The loonie’s flight in the past seven years has wiped out much of Canada’s financial advantage over its southern neighbour. During that time, Canadian Business has been surveying business operating costs and economic conditions across the country, and the dollar has zoomed from a paltry 65¢US in 2001 to near par today. The result? Manufacturing jobs have fled in search of lower-cost regions where companies can pay workers pennies on the dollar. But Canada is still a more attractive place to set up shop than the United States or even some emerging economies, especially in certain sectors that require R&D, energy and water resources, or have high data sensitivity.
“The vast migration of outsourcing to places like India, the Philippines and others is levelling off as there is a trend to quality over pure costs by many corporations,” says John Boyd, founder of the Boyd Co. Inc. in Princeton, N.J. — a site-selection consultant for more than 30 years. “While Canada cannot compete on costs with these emerging economies, it beats them hands down on issues relating to education, customer service, language skills, common business practices and the convenience/proximity to the States.”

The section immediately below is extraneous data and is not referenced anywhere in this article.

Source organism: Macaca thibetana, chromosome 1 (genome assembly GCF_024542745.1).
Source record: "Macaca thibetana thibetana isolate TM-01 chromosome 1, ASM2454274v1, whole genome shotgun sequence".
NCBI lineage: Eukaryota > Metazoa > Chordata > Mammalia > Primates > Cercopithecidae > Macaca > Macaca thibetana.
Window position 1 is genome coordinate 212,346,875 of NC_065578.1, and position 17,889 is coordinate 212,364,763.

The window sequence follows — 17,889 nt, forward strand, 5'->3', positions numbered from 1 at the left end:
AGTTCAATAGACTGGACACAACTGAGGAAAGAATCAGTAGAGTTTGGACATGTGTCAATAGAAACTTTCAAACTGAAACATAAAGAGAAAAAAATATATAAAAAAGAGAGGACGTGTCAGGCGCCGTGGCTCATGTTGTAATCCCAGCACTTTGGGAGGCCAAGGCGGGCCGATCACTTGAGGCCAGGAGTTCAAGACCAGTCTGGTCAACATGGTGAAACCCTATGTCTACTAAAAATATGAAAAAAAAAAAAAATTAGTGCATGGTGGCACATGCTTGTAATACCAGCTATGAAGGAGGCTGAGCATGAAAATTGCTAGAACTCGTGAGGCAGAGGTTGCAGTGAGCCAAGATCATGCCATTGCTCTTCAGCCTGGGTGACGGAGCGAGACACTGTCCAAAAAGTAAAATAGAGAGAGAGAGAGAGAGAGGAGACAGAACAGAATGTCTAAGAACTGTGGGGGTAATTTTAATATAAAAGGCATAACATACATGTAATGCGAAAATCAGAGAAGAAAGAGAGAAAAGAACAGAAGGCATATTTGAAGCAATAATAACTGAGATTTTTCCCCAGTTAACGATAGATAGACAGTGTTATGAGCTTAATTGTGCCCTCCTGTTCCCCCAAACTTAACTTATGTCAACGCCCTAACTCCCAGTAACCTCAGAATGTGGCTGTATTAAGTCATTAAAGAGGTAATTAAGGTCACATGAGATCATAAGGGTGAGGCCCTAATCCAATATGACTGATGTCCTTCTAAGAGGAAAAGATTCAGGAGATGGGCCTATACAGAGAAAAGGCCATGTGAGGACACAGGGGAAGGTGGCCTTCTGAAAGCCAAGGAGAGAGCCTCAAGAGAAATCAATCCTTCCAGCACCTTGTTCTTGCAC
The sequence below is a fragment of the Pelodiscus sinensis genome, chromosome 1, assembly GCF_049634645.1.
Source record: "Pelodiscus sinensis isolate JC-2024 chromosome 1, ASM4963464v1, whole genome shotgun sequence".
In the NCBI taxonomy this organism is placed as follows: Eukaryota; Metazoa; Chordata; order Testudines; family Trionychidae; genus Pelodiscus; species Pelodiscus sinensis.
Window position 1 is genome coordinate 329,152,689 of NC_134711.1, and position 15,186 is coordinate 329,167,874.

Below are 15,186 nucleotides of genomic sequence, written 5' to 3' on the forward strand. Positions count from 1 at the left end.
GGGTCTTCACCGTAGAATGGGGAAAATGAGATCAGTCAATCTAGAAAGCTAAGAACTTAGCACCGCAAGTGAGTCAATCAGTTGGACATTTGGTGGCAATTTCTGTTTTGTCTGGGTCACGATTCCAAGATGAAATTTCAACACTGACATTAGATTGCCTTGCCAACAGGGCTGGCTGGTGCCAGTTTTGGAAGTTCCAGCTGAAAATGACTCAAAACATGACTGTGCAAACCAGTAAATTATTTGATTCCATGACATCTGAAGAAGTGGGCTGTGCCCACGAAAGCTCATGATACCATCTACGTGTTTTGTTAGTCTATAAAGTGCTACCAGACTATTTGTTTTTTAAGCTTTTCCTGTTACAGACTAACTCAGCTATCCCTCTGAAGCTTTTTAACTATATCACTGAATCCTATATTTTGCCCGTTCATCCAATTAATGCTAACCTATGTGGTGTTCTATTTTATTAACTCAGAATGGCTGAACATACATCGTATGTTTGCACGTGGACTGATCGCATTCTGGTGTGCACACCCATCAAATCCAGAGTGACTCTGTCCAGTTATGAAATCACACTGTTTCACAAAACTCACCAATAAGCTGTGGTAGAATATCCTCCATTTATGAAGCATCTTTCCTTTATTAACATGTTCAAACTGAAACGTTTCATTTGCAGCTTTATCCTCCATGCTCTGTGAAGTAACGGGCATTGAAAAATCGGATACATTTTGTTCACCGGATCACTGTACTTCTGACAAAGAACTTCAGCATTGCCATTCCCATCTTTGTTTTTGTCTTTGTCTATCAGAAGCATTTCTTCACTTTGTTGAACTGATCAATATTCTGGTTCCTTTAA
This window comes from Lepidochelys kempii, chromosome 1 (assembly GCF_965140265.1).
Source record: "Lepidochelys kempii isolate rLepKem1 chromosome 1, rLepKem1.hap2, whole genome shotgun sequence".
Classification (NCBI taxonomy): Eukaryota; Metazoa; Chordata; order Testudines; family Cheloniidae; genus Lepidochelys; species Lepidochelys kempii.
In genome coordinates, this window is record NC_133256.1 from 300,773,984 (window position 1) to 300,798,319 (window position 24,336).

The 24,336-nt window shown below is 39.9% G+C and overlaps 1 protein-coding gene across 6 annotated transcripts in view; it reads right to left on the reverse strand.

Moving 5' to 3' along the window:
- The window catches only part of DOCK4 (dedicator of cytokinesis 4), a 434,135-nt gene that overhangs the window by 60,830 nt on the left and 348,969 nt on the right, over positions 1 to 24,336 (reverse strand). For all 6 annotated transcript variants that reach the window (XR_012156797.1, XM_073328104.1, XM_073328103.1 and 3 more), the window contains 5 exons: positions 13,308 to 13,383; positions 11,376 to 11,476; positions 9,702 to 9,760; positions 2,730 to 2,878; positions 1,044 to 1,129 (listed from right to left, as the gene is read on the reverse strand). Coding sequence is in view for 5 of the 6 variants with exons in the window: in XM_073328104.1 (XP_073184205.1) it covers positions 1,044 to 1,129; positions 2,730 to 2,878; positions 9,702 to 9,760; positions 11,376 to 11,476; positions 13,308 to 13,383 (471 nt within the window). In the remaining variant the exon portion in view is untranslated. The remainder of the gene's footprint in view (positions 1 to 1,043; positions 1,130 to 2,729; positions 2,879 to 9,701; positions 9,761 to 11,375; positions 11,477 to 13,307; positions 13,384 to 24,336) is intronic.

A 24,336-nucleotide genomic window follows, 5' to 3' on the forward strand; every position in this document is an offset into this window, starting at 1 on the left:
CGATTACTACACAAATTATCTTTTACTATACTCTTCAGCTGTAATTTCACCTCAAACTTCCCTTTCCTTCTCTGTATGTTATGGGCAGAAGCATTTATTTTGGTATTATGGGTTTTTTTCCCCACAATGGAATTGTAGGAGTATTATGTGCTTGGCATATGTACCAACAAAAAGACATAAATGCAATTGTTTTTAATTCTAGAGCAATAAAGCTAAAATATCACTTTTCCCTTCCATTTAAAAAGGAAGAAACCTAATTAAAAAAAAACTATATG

Compared to our biggest trading partner and often our biggest competitor for new or relocated businesses, Canada has R&D tax advantages and a more open policy toward immigrants, specifically those with high-tech skills. No less than Microsoft co-founder Bill Gates made a personal plea to Congress in March to allow more H-1B visas, which allow American companies to employ foreign guest workers in specific occupations.
Canada, says Boyd, also does well with data centre companies, because they require low-cost, reliable power, insulation from natural disasters, a robust telecommunications network and employees with solid IT skills. And the country appeals to firms that need sensitive data security facilities, because the U.S. Patriot Act allows American government agencies to search telephone and e-mail communications, as well as medical, financial and other records. The act also eases restrictions on foreign intelligence-gathering within the U.S.
Boyd points out that while costs have risen due to the Canadian dollar’s new-found strength, there are still plenty of low-cost cities for companies to choose from. You expect places such as Saguenay and Sherbrooke, Que., and Cape Breton to be cheap, but even bigger cities such as Winnipeg, Quebec and Saskatoon boast some of the lowest operating costs on the continent.
It pays, as they say, to shop around.